The EIA report implicated high-level Chinese government officials and even the Chinese presidency in the trade.
The EIA cited a 2013 visit by a Chinese naval task force to the capital of Tanzania, which resulted in a boon for ivory traders in the country. One dealer boasted of making $50,000 from sales to Chinese navy personnel, and another Chinese national was detained by police after trying to enter the port with 81 elephant tusks–weighing 303 kilograms and worth half a million dollars–hidden in his truck.
In another case cited by the report, a Chinese delegation accompanying Chinese President Xi Jinping was used to ship tonnes of ivory to China.
“The large Chinese Government and business delegation on the visit used the opportunity to procure such a large amount of ivory that local prices increased,” IEA reported. “Two traders claimed that a fortnight before the state visit, Chinese buyers began purchasing thousands of kilograms of ivory, later sent to China in diplomatic bags on the presidential plane.”
The EIA also noted that while much high level poaching takes place in conflict zones, Tanzania is relatively stable and free of conflict. Armed groups and terrorist organizations are mostly absent in Tanzania. Instead, Tanzania’s ivory gangs are business people, and are aided by corrupt national politicians
“This business involves rich people and politicians who have formed a very sophisticated network,” EIA found.
The level of poaching currently taking place in the region has not been seen since the 1980s, according to EIA. The wave of poaching across Africa in the 80s led in 1989 to the UN Convention on International Trade in Endangers Species of Wild Fauna and Flora (CITES). The poaching trade recovered, however, beginning in 1997 when elephants were downlisted in the CITES Appendix, and has remained strong. Tanzania currently loses around 10,000 elephants per year–around 30 per day–although at this point the market itself is in danger. For example, in Tanzania’s Selous Reserve, elephant populations have plummeted from 50,000 to 13,000 in four years.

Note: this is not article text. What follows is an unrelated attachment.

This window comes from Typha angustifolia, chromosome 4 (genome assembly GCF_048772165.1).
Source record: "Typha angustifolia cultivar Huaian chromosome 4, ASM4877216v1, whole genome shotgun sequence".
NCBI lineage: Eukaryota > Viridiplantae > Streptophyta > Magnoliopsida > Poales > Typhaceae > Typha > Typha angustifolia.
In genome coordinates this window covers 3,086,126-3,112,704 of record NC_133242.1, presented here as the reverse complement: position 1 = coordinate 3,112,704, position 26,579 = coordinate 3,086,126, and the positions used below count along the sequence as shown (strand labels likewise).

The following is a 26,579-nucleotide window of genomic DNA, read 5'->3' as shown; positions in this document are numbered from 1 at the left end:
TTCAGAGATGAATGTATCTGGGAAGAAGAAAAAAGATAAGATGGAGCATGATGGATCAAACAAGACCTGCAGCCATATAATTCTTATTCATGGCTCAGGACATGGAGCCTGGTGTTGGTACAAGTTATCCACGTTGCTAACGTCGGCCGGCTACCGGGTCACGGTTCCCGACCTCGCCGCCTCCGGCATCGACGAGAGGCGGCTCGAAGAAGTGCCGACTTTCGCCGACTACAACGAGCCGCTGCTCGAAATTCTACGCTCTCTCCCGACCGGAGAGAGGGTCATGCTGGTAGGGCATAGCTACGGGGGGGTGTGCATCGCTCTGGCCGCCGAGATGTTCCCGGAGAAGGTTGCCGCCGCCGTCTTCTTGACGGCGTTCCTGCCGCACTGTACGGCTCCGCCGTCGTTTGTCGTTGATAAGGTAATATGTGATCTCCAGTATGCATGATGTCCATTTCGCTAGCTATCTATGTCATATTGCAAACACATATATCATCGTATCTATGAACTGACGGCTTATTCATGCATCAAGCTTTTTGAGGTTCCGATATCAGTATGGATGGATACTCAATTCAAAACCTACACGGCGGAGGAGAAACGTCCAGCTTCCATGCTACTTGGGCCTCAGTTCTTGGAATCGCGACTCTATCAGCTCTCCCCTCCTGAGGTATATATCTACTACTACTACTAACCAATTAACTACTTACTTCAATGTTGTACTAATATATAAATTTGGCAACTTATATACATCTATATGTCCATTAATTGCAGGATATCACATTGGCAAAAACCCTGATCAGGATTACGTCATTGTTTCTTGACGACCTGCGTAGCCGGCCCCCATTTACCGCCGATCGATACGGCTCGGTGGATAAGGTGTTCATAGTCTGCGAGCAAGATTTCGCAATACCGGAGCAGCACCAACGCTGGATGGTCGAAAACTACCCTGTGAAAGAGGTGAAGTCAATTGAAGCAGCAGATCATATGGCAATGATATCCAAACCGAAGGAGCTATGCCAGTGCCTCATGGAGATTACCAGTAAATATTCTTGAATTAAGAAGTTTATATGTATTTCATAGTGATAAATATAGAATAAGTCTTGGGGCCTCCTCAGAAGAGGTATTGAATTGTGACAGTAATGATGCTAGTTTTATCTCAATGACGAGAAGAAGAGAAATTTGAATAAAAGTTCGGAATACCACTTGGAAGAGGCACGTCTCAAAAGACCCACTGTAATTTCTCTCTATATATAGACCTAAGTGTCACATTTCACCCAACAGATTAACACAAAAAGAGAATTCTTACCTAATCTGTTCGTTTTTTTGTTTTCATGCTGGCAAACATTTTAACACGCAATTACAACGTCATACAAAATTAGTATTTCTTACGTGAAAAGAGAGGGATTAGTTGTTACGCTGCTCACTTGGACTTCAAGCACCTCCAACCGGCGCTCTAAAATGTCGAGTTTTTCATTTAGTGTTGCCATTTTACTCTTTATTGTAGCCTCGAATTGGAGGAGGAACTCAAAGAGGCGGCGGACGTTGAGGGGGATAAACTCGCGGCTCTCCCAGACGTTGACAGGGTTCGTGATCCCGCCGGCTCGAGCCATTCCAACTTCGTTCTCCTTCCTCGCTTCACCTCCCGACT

EIA concluded that a solution lied with national authorities both within Tanzania and in China.
“Overall, East Africa is losing the highest number of elephants as criminal gangs ruthlessly target the remaining herds to feed the seemingly insatiable markets of Asia and, especially, China. If this is allowed to continue at the current rate, only a few significant elephant populations will remain in Africa in the next decade.”
Japan’s aging population will be cared for by robots–not immigrant laborers, according to the plans of the Japanese government. The Abe government is increasing investments in healthcare robots to meet the nation’s needs, and recently announced subsidies that will cover up to two-thirds of the research and design costs for the development of various healthcare robots.
One quarter of Japan’s 127 million population age 65 and older, and that percentage is expected to rise to approximately 35 percent by 2025. In 2010, according to the Health Labor and Welfare Ministry of Japan, the nation needed around 2 million nursing care workers, but this need went unmet–only 1.33 million workers were employed in 2010. That need will rise to 4 million by 2025, the ministry predicted, and require 1 million mostly foreign elderly care workers.